Nancy and Zach New attempted to get $400k from Tupelo nonprofit through civil lawsuit

·3 min read

Aug. 5—JACKSON — While Nancy New and her son Zach New were in the middle of combating allegations of misusing federal funds in a sprawling welfare scandal, their private school district tried to force a Northeast Mississippi nonprofit to pay them nearly $500,000.

New Learning Resources, a now-defunct private school district operated by the News in Jackson, filed a lawsuit in Lee County Circuit Court in February 2021 against the Family Resource Center, a nonprofit located in Tupelo, over a contract dispute related to online learning services.

New Learning Resources, according to the lawsuit, in 2016 entered into a licensing agreement with the resource center to provide a license to the FRC to use NLR's online high school diploma programs. In return, the FRC was supposed to pay NLR a monthly fee based on the number of people enrolled.

The documents state the FRC initially paid the monthly bills to the school district, but it eventually stopped issuing payments altogether to the Hinds County organization. Leaders of the district allegedly tried to resolve the dispute by reaching out to FRC Director Christi Webb about the discrepancy.

The lawsuit states Webb emailed representatives of the private school district on Oct. 17, 2019 saying, "Know that we will pay you!!...I will pay all we owe. Thanks for being patient with us !!!"

But New Learning Resources purports that Webb never paid the approximately $487,000 in outstanding bills.

The Lee County organization, though, argues in court filings that no such agreement ever existed with New Learning Resources and denies several of the claims alleged by the school district.

Just as parties in the case began to testify in sworn depositions, the school district asked a judge to temporarily pause the litigation. Both the FRC and Circuit Judge Michael Mills Jr. agreed to the request.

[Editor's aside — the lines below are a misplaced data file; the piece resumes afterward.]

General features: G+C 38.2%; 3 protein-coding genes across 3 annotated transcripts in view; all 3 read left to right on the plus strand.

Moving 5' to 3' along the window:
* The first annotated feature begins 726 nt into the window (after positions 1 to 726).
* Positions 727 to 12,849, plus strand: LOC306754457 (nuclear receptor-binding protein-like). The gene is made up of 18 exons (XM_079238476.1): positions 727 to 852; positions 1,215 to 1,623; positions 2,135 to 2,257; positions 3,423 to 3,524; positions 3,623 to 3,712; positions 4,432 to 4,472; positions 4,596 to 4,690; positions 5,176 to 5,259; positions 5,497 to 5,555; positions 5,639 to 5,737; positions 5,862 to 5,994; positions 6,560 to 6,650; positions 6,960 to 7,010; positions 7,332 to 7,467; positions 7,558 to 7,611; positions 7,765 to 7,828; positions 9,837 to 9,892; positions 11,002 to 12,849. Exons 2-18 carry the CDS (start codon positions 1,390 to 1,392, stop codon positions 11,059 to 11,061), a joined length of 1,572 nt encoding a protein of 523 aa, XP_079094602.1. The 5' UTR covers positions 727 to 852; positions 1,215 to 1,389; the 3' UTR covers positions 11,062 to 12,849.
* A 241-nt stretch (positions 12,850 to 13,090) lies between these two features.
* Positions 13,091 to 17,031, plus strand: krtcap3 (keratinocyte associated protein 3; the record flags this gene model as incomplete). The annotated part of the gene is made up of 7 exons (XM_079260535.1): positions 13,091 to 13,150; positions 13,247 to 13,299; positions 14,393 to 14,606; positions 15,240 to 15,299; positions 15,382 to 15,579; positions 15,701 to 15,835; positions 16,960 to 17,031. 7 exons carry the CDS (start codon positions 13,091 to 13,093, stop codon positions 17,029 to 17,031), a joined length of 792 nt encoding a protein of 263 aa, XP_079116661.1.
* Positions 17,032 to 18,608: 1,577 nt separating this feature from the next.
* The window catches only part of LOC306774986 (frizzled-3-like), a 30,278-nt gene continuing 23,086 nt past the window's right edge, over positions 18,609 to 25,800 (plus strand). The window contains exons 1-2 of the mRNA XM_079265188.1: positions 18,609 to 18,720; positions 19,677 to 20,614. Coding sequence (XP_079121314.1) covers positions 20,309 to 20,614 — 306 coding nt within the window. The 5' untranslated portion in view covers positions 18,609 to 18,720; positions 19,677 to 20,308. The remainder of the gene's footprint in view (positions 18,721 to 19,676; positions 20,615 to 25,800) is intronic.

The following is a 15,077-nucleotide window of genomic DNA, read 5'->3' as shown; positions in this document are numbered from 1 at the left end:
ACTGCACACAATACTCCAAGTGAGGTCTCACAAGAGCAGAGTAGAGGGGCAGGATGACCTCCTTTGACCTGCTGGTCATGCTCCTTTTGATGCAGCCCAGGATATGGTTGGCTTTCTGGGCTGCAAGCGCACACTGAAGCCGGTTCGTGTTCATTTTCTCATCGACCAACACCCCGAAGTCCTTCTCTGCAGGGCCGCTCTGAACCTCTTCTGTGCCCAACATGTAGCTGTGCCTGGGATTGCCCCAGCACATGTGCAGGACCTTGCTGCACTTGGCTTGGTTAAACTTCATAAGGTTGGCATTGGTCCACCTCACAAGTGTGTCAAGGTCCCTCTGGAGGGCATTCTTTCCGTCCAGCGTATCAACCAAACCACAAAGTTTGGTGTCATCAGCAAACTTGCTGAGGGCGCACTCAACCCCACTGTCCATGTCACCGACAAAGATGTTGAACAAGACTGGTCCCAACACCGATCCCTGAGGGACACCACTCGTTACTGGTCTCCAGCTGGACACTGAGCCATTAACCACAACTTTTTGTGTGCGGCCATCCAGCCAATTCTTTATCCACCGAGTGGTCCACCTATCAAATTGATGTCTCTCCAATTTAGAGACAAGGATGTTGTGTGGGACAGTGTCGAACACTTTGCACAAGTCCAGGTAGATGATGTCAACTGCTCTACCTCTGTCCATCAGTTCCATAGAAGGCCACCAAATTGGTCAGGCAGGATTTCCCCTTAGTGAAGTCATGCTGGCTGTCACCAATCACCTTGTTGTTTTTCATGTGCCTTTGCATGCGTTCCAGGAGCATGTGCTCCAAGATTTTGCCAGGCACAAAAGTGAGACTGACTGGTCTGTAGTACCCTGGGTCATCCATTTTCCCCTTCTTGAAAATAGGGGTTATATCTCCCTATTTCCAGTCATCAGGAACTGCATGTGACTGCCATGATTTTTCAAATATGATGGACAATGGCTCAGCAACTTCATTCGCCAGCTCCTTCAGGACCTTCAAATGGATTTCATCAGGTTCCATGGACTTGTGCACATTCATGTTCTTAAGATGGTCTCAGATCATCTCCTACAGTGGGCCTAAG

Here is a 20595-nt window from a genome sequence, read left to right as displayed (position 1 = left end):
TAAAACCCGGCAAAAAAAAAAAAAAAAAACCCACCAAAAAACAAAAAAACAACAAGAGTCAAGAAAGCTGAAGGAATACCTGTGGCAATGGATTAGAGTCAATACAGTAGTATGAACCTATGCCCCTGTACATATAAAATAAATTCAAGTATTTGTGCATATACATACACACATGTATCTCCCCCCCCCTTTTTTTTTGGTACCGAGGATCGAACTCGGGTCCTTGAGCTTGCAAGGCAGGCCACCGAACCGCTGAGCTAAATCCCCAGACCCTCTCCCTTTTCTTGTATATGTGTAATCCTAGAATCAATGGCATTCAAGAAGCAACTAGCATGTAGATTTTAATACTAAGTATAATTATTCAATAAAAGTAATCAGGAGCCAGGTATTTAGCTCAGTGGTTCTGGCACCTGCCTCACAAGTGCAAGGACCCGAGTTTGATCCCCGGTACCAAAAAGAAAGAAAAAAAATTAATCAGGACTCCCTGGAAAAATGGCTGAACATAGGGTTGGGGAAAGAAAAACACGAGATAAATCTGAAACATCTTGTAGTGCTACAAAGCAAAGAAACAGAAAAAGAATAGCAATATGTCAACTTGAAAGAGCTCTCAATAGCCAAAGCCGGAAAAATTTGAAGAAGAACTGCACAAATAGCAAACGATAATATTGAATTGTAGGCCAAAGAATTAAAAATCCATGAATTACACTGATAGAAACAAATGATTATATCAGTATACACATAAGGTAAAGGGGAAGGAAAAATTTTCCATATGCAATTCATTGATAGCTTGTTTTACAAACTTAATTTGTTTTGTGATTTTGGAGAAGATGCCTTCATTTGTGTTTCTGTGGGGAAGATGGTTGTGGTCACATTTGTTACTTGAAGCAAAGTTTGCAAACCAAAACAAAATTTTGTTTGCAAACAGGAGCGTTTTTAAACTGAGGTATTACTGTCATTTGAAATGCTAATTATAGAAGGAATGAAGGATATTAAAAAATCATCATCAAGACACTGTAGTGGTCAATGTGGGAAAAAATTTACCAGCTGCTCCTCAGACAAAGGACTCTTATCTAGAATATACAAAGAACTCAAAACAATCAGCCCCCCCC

Mills ordered the case to temporarily pause and for the pending deadlines in the suit to be suspended. The case was initially paused until April 1, but Mills extended the freeze until Nov. 1.

Casey Lott, a Booneville-based attorney representing the FRC, told the Daily Journal that the Lee County nonprofit wanted Nancy New to sit for a deposition, but her attorneys weren't receptive to that idea because her testimony could have been used as ammunition against her in other criminal cases.

"We also didn't think it would be very useful for her to invoke the Fifth Amendment every time we would have asked her a question (in the deposition)," Lott said.

The attorney representing New Learning Resources did not respond to a request for comment.

Court documents, though, show Webb appeared for a deposition in the suit on Nov. 3. Neither a full nor a partial transcript of her testimony has been submitted in the court record for public viewing.

Nancy New, in a separate criminal case, pleaded guilty to one count of using proceeds of wire fraud, or money laundering, which comes with a possible prison sentence of up to 10 years. Zach New, vice president for the private school district, pleaded guilty to conspiracy to commit wire fraud.

State officials are suing both the News and the FRC over allegedly misspending millions of dollars in federal grant money intended to help the poor. Lott, FRC's legal counsel, has denied that the nonprofit has done nothing wrong and has not intentionally misspent any federal welfare dollars.

No FRC employee, including Webb, has been charged with any criminal wrongdoing.

taylor.vance@djournal.com